Thursday, July 16, 2009

San Francisco Silent Film Festival, 2009 - Recapping the Good Moments!

The 14th Annual Silent Film Festival
July 10-12, 2009, at the Historic Castro Theater.

As I stated elsewhere, this is one of the finest festival events that I attend in the Bay Area. Though there were moments that were nearly out-of-body experiences, there were a number of truly exceptional moments, too.

Opening night began with THE GAUCHO (dir. F. Richard Jones, US, 1927, 120 mins.), a star vehicle for Douglas Fairbanks and Lupe Velez. The film was introduced by Jerry Vance and Tony Manietta, who provided some nifty technical background as well as much appreciated gossip! Apparently the casting of Mary Pickford in the small role of The Madonna had something to do with retribution for some on-set attraction between her then husband Fairbanks and Velez. Her scene itself was of some extra interest as it was filmed in two-strip technicolor with added effects to create a halo. They screened recently discovered tests of that scene as what is included in the present print is black and white.

Anyway, the film itself could be seen as a typical tango-and-horse-tricks feel good flick, with the ever so dashing Douglas Fairbanks, chewing away at the scenery, whenever possible, even if it is the simple lighting of a cigarette. Lupe Velez does a decent job of keeping up, as did the accompanying Mont Alto Motion Picture Orchestra, but it is Fairbanks' film, through and through.

Lupe Velez would be given a greater chance to impress in the closing night film, LADY OF THE PAVEMENTS (dir. D.W. Griffith, US, 1929, 120 mins.). Here, Ms. Velez plays a cabaret singer and prostitute, who is hired to take down a visiting Prussian Count (William Boyd), by posing as a "lady" to whom he will fall in love. The hiring is done by a Countess, who is EVILLY and deliciously portrayed by Jetta Goudal. The film owes what success it has to the interplay between our leading ladies. According to the introduction by Russell Merritt, there is about as much written about the off screen feud between Velez and Goudal as there is about the technical demands that the emergence of sound made on director Griffith. D.W. Griffith introduced five songs within the film, that were recorded to be played in synch during the screenings. At this screening, the film was accompanied by Donald Sosin on piano and sung by Joanna Seaton. Griffith's attempt to introduce the human voice felt a bit wedged in and reluctant. However, the final song was effective.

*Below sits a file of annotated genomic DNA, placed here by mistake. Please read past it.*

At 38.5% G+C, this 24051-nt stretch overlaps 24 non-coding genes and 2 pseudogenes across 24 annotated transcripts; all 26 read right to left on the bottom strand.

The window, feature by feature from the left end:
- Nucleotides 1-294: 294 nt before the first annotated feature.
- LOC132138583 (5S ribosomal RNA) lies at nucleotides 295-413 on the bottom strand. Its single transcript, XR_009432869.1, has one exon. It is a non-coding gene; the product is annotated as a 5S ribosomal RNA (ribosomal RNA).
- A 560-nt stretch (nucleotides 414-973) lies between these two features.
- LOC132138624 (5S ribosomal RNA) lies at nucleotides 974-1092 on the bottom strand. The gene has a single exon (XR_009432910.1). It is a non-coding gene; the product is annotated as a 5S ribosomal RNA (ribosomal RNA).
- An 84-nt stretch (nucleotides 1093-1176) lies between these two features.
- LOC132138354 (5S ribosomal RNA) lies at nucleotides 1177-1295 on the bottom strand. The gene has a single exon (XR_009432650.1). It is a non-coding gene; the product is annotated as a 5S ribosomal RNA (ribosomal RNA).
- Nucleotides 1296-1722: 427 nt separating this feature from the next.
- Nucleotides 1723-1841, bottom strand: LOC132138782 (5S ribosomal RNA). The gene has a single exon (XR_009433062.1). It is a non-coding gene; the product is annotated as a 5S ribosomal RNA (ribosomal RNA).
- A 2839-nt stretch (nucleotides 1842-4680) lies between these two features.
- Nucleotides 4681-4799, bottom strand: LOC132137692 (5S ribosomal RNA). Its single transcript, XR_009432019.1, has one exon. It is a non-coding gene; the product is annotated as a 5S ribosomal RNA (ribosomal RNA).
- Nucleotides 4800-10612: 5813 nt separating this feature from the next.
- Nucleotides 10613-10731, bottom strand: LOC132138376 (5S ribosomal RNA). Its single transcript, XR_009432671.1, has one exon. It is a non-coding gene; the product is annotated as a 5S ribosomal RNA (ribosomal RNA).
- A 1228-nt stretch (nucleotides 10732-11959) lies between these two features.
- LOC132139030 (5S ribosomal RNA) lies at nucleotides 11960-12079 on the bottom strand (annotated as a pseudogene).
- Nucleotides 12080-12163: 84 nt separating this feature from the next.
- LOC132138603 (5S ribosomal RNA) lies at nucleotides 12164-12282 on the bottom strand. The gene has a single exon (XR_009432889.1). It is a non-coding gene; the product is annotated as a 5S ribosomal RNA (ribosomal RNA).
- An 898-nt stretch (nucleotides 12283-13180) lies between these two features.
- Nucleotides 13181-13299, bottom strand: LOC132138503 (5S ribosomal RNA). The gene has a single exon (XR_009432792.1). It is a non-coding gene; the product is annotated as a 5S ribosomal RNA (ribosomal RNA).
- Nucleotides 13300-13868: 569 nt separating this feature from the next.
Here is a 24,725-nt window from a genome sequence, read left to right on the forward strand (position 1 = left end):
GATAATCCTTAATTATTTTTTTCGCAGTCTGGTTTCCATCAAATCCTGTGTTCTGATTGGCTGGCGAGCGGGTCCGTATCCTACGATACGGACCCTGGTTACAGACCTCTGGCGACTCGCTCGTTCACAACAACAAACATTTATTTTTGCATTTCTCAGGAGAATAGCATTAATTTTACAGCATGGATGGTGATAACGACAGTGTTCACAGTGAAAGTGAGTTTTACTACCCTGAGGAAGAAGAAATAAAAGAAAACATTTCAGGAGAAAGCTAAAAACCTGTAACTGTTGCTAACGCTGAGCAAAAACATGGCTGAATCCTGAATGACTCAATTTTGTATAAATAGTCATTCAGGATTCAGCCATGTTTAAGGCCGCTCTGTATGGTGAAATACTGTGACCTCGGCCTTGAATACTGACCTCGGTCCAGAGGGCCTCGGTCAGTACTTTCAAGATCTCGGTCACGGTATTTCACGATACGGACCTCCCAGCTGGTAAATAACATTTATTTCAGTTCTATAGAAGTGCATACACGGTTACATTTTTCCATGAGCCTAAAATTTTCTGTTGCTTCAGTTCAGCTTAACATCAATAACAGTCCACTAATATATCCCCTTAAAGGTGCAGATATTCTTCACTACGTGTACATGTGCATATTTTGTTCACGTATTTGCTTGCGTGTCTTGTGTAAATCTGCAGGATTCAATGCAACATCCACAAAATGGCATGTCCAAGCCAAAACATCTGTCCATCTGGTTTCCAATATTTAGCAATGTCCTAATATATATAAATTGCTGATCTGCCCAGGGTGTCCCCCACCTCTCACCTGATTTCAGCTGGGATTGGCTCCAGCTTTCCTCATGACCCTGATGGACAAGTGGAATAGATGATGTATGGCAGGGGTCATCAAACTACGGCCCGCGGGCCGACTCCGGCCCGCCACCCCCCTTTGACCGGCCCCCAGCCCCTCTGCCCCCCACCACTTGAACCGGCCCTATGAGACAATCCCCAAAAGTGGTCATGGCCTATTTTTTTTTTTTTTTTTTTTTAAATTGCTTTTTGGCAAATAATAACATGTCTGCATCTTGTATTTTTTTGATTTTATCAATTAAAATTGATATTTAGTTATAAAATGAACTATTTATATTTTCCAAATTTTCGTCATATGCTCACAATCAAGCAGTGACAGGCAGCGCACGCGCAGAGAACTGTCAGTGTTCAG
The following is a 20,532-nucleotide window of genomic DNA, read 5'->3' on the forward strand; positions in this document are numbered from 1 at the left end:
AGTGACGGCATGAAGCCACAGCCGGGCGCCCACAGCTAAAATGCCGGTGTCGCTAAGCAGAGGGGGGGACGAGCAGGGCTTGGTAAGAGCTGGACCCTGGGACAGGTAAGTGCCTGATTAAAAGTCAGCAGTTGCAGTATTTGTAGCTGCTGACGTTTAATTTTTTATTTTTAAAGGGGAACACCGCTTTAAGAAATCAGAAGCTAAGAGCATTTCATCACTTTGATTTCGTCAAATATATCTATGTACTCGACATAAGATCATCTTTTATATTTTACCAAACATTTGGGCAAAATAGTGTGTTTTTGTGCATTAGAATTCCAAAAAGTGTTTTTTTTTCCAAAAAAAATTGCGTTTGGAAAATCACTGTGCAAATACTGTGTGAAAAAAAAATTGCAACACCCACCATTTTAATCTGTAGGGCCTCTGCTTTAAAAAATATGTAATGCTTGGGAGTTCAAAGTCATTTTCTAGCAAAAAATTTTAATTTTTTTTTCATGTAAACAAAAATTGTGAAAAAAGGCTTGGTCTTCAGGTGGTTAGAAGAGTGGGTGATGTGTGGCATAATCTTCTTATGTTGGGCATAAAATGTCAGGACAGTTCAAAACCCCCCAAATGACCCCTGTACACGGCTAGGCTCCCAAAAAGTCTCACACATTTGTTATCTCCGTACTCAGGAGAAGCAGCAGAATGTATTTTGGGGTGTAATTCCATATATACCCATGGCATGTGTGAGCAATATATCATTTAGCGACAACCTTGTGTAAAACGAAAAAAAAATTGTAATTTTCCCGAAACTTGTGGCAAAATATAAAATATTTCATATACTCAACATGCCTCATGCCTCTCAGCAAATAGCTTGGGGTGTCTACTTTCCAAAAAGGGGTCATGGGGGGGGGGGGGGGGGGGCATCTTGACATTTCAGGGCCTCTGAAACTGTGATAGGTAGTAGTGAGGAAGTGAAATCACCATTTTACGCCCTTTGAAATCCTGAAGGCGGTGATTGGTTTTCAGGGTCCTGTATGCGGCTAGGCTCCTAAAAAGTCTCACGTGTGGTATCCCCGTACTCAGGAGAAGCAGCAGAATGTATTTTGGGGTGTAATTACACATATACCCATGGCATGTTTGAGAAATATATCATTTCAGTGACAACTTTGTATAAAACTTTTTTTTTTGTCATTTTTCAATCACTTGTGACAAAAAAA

At the opposite end of the accessibility scale, though I enjoyed it quite a bit, was THE FALL OF THE HOUSE OF USHER (La chute de la maison Usher) (dir. Jean Epstein, France, 1928). Acting Artistic Director, Anita Monga, introduced the feature, along with an American made short version of the same subject, with just the right amount of surreal haziness. (The short was a last minute substitution for the scheduled print of THE BARBER'S QUEER CUSTOMER.) The film was fabulously accompanied by Stephen Horne, who took the the neo-expressionistic visuals on screen and added his impressionistic, if not improvised talents to it, and lead the audience into the dream that Poe had written. I loved the experience, yet place it here amongst the "GREATS of the fest" as it was almost too gauzy, too much of a dream, that I had a trouble holding on to the path of the film and just had to struggle let it take me on its surreal path. (Luis Bunuel worked on the film, too, though he was fired after making remarks on set.) It was also scheduled after the W.C. Fields piece, so it was a bit jarring to experience.

The other film that could be considered avant-garde was AELITA, QUEEN OF MARS (dir. Jakov Protazanov, USSR, 1924, 125 mins.), which was appropriately introduced by the programmer of MIDNIGHT FOR MANIACS, Jesse Hawthorne Ficks and accompanied by the Wurlizter god, Dennis James, who also played the Theremin, and Mark Goldstein on Buchla Lightning. In the spirit of full disclosure, I couldn't finish it. As visually arresting as the Mars sequences were, designed by Alexandra Exter, the earthbound sequences were bogged down with proletariat plot that went beyond propoganda, and so dominated the first half of the film (i.e. what I saw), that I just saw no need to stay. I heard that the Mars sequences did dominate further towards the end, however, there is no question that the artistic significance was Exter's deisgn work and not necessarily the filmmaking.

Maxxxxx says
re Silent Film Festivals: "....."

You can contact Maxxxxx or myself here: JayCBird@AOL.COM

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